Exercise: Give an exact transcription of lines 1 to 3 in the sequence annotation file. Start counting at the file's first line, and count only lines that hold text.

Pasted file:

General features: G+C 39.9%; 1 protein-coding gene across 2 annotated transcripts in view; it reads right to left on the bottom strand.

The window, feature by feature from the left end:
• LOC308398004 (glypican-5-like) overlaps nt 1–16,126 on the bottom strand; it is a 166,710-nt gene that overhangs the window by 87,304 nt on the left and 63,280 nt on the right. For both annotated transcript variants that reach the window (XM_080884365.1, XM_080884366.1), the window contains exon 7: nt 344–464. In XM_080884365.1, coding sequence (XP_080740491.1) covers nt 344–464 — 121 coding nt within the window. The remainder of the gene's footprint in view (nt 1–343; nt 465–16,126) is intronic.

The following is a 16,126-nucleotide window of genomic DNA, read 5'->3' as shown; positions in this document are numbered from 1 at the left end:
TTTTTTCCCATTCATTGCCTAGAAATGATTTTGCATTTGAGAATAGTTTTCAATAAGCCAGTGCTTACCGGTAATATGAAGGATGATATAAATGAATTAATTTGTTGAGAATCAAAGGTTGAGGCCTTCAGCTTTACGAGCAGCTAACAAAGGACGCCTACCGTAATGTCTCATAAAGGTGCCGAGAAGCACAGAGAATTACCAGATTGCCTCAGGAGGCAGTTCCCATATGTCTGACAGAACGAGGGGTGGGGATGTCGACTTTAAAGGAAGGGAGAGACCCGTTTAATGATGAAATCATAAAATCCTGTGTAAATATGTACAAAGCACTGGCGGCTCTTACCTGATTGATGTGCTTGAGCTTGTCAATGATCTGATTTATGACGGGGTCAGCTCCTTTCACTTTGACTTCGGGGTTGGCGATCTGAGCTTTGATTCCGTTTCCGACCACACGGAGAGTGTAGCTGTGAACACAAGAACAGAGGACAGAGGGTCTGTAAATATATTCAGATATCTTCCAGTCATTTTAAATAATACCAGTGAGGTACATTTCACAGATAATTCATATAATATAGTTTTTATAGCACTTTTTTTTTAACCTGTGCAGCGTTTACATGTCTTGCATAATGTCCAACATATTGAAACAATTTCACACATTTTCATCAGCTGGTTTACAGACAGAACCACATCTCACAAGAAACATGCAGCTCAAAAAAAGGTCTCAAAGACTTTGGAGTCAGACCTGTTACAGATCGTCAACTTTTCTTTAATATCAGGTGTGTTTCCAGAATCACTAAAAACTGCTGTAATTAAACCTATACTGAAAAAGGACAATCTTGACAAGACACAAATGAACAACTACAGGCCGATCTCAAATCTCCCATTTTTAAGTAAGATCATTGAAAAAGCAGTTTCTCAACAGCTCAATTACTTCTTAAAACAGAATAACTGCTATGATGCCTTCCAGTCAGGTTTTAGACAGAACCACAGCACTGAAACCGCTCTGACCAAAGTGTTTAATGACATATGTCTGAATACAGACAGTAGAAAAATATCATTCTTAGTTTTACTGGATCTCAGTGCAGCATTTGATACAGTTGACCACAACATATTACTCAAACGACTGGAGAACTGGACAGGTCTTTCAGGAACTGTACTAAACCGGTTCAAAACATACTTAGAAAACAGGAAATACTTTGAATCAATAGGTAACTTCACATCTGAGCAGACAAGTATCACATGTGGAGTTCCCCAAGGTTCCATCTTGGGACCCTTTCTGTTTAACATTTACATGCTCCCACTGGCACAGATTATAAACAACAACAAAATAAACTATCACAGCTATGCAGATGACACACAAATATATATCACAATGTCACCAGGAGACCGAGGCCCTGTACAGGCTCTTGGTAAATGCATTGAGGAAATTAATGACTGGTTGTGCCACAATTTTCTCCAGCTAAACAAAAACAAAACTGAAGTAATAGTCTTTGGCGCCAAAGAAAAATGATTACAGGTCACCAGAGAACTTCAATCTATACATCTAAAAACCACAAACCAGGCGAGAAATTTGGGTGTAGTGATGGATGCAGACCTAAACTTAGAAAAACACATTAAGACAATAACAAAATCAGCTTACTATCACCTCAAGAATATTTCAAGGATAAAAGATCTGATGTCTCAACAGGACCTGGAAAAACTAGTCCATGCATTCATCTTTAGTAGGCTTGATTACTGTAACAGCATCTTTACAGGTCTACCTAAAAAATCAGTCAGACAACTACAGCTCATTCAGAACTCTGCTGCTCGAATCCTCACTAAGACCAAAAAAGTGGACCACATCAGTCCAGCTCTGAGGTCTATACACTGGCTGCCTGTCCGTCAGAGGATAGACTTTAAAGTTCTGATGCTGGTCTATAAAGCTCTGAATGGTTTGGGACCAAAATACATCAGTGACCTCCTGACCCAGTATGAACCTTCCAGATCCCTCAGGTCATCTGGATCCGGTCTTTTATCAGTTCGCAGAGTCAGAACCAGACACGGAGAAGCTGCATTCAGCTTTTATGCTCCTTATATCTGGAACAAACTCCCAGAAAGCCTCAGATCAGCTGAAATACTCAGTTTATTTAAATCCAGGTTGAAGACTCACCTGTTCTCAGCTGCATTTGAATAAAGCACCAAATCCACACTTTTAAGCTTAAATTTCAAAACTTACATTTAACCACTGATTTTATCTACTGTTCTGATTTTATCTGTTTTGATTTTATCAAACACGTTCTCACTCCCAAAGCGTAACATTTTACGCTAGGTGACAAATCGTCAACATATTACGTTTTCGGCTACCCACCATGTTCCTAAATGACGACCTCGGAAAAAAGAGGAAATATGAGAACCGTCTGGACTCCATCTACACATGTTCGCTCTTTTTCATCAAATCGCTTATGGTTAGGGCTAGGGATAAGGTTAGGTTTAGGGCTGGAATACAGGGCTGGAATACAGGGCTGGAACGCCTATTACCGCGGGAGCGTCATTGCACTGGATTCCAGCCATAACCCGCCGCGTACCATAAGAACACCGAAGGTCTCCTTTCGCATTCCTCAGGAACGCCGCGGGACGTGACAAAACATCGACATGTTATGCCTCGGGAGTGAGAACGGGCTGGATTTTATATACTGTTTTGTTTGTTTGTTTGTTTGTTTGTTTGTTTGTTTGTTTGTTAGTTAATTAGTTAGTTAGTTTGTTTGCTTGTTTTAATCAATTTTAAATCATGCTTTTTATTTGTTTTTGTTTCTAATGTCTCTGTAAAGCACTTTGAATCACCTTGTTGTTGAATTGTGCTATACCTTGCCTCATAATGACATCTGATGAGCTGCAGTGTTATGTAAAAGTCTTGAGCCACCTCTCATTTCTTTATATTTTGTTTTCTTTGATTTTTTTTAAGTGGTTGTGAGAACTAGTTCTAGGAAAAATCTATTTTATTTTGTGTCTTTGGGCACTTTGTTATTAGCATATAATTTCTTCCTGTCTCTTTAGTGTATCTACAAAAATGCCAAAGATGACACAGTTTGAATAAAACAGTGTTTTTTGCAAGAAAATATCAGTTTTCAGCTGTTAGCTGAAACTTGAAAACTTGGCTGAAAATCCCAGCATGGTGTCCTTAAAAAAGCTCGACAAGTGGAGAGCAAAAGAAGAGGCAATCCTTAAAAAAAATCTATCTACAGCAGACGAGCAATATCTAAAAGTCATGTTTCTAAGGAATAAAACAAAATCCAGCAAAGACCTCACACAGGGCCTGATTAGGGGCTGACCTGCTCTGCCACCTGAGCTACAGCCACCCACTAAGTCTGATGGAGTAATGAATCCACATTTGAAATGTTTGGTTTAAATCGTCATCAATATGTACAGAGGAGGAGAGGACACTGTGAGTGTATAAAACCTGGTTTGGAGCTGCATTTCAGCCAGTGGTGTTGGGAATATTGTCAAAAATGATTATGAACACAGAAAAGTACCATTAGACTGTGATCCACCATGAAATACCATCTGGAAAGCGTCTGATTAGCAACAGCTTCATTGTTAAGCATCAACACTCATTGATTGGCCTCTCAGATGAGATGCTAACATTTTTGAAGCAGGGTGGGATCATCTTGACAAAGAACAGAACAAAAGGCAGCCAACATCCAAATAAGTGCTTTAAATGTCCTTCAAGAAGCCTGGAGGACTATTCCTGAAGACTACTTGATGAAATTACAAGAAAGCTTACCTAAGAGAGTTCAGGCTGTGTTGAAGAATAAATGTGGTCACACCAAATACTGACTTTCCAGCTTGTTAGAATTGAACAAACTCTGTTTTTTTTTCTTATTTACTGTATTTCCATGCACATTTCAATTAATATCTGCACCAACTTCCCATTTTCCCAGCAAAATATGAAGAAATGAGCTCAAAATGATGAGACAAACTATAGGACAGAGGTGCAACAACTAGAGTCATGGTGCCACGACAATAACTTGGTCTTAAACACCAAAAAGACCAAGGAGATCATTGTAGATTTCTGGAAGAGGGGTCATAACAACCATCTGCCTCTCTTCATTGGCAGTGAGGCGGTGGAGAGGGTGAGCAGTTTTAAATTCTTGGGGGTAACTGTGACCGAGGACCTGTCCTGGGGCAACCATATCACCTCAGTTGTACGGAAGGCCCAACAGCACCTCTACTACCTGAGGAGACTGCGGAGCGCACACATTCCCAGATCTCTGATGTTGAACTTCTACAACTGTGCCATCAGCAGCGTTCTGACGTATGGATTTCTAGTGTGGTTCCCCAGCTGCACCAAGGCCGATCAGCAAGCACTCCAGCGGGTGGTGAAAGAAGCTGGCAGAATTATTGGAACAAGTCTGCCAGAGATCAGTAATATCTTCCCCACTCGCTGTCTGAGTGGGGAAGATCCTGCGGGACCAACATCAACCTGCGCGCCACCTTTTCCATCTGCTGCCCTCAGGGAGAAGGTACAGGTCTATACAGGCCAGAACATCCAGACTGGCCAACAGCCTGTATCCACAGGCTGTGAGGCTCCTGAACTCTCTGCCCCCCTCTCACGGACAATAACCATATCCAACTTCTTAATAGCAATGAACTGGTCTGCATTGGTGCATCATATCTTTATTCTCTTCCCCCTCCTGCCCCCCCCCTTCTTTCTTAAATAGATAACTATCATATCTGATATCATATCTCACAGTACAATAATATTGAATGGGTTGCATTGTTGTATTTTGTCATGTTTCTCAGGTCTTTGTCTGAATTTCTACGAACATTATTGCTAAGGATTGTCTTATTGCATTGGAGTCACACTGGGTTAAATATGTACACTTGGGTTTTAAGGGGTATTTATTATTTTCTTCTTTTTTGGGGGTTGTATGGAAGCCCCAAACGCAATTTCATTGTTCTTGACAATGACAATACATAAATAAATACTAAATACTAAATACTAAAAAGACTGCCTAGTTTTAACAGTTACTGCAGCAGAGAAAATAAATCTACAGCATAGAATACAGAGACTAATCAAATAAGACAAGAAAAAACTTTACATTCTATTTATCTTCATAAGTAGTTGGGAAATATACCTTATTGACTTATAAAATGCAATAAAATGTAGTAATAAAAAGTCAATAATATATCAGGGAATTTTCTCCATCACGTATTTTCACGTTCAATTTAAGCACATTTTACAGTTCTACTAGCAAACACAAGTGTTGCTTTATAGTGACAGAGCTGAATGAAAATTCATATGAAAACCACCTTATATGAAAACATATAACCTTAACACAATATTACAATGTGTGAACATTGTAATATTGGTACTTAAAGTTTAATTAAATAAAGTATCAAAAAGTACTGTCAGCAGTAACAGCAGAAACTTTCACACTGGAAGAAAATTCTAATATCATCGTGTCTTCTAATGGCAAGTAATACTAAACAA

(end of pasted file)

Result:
General features: G+C 39.9%; 1 protein-coding gene across 2 annotated transcripts in view; it reads right to left on the bottom strand.

The window, feature by feature from the left end:
• LOC308398004 (glypican-5-like) overlaps nt 1–16,126 on the bottom strand; it is a 166,710-nt gene that overhangs the window by 87,304 nt on the left and 63,280 nt on the right. For both annotated transcript variants that reach the window (XM_080884365.1, XM_080884366.1), the window contains exon 7: nt 344–464. In XM_080884365.1, coding sequence (XP_080740491.1) covers nt 344–464 — 121 coding nt within the window. The remainder of the gene's footprint in view (nt 1–343; nt 465–16,126) is intronic.